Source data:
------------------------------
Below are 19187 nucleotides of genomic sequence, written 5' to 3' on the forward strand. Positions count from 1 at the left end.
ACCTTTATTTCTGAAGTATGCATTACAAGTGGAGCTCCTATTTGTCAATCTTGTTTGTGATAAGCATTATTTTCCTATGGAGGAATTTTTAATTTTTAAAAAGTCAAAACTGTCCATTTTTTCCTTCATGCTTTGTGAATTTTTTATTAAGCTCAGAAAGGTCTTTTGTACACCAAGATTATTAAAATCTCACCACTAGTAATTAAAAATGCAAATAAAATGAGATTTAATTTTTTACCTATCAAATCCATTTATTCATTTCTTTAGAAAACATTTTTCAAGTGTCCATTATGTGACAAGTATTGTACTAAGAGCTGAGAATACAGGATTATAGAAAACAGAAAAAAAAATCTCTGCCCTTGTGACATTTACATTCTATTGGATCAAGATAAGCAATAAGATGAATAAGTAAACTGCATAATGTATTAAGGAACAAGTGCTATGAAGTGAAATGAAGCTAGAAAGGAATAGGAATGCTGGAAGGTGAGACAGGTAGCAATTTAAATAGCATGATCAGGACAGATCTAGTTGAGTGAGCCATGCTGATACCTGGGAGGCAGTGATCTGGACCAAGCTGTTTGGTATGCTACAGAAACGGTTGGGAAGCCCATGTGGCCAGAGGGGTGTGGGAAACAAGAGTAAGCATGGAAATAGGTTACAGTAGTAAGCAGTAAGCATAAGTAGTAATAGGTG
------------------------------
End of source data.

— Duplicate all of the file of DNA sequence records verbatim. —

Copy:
Below are 19187 nucleotides of genomic sequence, written 5' to 3' on the forward strand. Positions count from 1 at the left end.
ACCTTTATTTCTGAAGTATGCATTACAAGTGGAGCTCCTATTTGTCAATCTTGTTTGTGATAAGCATTATTTTCCTATGGAGGAATTTTTAATTTTTAAAAAGTCAAAACTGTCCATTTTTTCCTTCATGCTTTGTGAATTTTTTATTAAGCTCAGAAAGGTCTTTTGTACACCAAGATTATTAAAATCTCACCACTAGTAATTAAAAATGCAAATAAAATGAGATTTAATTTTTTACCTATCAAATCCATTTATTCATTTCTTTAGAAAACATTTTTCAAGTGTCCATTATGTGACAAGTATTGTACTAAGAGCTGAGAATACAGGATTATAGAAAACAGAAAAAAAAATCTCTGCCCTTGTGACATTTACATTCTATTGGATCAAGATAAGCAATAAGATGAATAAGTAAACTGCATAATGTATTAAGGAACAAGTGCTATGAAGTGAAATGAAGCTAGAAAGGAATAGGAATGCTGGAAGGTGAGACAGGTAGCAATTTAAATAGCATGATCAGGACAGATCTAGTTGAGTGAGCCATGCTGATACCTGGGAGGCAGTGATCTGGACCAAGCTGTTTGGTATGCTACAGAAACGGTTGGGAAGCCCATGTGGCCAGAGGGGTGTGGGAAACAAGAGTAAGCATGGAAATAGGTTACAGTAGTAAGCAGTAAGCATAAGTAGTAATAGGTG